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The European Union really wants tech companies to get their shit together when it comes to policing content on their platforms. On Thursday, it issued new guidelines for how companies like Twitter, Google, and Facebook should handle illegal content on its European websites: quickly, proactively, and with human oversight.

The European Commission, the EU’s executive body, recommended that tech companies scrub any illegal content—including terrorist material, child pornography, and hate speech—from their platforms within an hour of it being reported by law enforcement officials. Additionally, the Commission said it would like to see greater use of both “proactive measures, including automated detection” and humans supervisors “to avoid unintended or erroneous removal of content which is not illegal.”

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It’s worth emphasizing these guidelines are strictly guidelines—for now. Tech companies are not legally bound by the new recommendations, but the Commission has vowed to monitor their effect and drop the hammer with “necessary legislation” if they fail to see the desired results.

And this isn’t the first time the Commission has tried to threaten tech giants with non-binding recommendations. In September of last year, it released guidelines for Facebook, Twitter, YouTube, and Microsoft that outlined ways in which the companies can better crack down on illegal hate speech. And in December of 2016, it dragged these same companies for not effectively complying with a code of conduct they signed in May of that year, which urged them to handle illegal hate speech within 24 hours.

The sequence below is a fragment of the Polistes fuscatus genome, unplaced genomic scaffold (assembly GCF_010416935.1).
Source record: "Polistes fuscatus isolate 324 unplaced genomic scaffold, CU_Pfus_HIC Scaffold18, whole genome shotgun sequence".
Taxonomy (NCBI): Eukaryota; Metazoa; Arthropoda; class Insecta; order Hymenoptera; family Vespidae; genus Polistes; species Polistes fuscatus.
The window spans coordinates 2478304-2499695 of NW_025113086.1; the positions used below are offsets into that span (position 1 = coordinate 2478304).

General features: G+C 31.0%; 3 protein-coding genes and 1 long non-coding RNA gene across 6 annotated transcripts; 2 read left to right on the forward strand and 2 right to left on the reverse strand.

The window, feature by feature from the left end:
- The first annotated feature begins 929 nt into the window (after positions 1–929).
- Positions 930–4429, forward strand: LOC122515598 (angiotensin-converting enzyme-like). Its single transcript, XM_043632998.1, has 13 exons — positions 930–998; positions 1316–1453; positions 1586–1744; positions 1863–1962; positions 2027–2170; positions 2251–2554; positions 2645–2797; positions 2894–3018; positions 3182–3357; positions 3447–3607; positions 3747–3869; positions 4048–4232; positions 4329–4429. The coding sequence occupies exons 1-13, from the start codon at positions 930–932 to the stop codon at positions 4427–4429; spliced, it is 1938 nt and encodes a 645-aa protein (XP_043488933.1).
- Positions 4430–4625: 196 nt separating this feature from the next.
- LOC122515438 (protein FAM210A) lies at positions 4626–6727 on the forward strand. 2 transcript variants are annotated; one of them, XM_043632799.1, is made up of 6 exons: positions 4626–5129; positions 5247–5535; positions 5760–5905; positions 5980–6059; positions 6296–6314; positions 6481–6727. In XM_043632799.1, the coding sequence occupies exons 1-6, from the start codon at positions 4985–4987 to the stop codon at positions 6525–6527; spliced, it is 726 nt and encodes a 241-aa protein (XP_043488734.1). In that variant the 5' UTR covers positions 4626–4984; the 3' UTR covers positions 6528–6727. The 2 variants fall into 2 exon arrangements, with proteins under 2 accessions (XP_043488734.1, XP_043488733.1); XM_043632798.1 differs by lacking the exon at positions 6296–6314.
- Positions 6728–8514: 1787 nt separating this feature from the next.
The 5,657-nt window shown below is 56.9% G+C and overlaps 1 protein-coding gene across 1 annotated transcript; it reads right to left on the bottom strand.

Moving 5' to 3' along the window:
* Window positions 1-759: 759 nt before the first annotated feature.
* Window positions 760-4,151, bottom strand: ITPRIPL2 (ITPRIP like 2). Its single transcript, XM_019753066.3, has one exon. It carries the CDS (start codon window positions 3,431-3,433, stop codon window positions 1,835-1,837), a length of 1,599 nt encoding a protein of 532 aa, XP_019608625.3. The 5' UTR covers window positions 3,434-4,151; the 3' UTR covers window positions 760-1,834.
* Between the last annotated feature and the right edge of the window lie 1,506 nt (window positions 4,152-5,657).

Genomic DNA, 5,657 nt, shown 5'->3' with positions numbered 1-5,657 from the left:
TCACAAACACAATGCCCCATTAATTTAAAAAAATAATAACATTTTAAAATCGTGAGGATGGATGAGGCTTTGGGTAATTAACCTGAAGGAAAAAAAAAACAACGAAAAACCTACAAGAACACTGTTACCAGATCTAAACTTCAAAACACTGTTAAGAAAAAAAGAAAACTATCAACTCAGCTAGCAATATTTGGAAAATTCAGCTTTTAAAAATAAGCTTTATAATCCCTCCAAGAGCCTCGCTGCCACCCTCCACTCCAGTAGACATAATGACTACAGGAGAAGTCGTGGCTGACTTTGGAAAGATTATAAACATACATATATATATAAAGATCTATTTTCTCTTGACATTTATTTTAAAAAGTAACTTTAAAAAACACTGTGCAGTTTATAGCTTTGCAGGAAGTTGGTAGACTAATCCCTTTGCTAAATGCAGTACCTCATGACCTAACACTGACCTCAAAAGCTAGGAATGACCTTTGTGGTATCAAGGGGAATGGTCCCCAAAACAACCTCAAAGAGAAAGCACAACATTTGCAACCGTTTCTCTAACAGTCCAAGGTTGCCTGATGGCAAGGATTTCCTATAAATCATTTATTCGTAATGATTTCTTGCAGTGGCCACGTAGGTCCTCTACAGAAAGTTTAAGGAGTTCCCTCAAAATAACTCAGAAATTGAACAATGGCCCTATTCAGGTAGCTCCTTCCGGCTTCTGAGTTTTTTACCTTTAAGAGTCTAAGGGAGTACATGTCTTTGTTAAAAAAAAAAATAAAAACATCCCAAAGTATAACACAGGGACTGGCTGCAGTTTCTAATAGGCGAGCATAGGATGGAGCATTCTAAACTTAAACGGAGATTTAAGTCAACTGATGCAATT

Given that a voluntary agreement to remove vile content within 24 hours proved futile, it’s unclear why tech firms would now, out of the goodness of their hearts, comply with the one-hour recommendation. The Commission (like the platforms themselves) seems to be betting big on automation.

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Still, there is definitely a need for tech companies to act with a greater sense of urgency—an hour on the internet can be like a lifetime—and it’s better to have a proposed time limit than simply wait for companies to react to public pressure.

[The Wall Street Journal]